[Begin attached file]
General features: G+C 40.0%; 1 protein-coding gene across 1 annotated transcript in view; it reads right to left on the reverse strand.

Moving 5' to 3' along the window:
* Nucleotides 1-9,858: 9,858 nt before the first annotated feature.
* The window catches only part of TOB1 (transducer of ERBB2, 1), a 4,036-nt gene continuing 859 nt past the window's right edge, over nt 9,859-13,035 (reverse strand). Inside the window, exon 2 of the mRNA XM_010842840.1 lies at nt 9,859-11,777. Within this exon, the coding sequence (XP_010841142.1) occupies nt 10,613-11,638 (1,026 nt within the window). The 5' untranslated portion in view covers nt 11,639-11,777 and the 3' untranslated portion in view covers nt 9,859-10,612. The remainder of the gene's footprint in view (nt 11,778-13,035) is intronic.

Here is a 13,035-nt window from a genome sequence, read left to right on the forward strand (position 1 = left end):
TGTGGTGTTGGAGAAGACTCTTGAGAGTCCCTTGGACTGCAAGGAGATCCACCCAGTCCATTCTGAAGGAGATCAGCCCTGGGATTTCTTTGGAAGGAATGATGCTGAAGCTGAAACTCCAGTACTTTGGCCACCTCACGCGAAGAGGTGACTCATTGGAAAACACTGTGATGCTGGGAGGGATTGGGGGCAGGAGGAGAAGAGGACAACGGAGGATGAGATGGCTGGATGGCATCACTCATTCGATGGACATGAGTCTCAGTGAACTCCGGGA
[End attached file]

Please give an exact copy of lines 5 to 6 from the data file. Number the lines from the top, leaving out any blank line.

Here is a 13,035-nt window from a genome sequence, read left to right on the forward strand (position 1 = left end):
TGTGGTGTTGGAGAAGACTCTTGAGAGTCCCTTGGACTGCAAGGAGATCCACCCAGTCCATTCTGAAGGAGATCAGCCCTGGGATTTCTTTGGAAGGAATGATGCTGAAGCTGAAACTCCAGTACTTTGGCCACCTCACGCGAAGAGGTGACTCATTGGAAAACACTGTGATGCTGGGAGGGATTGGGGGCAGGAGGAGAAGAGGACAACGGAGGATGAGATGGCTGGATGGCATCACTCATTCGATGGACATGAGTCTCAGTGAACTCCGGGA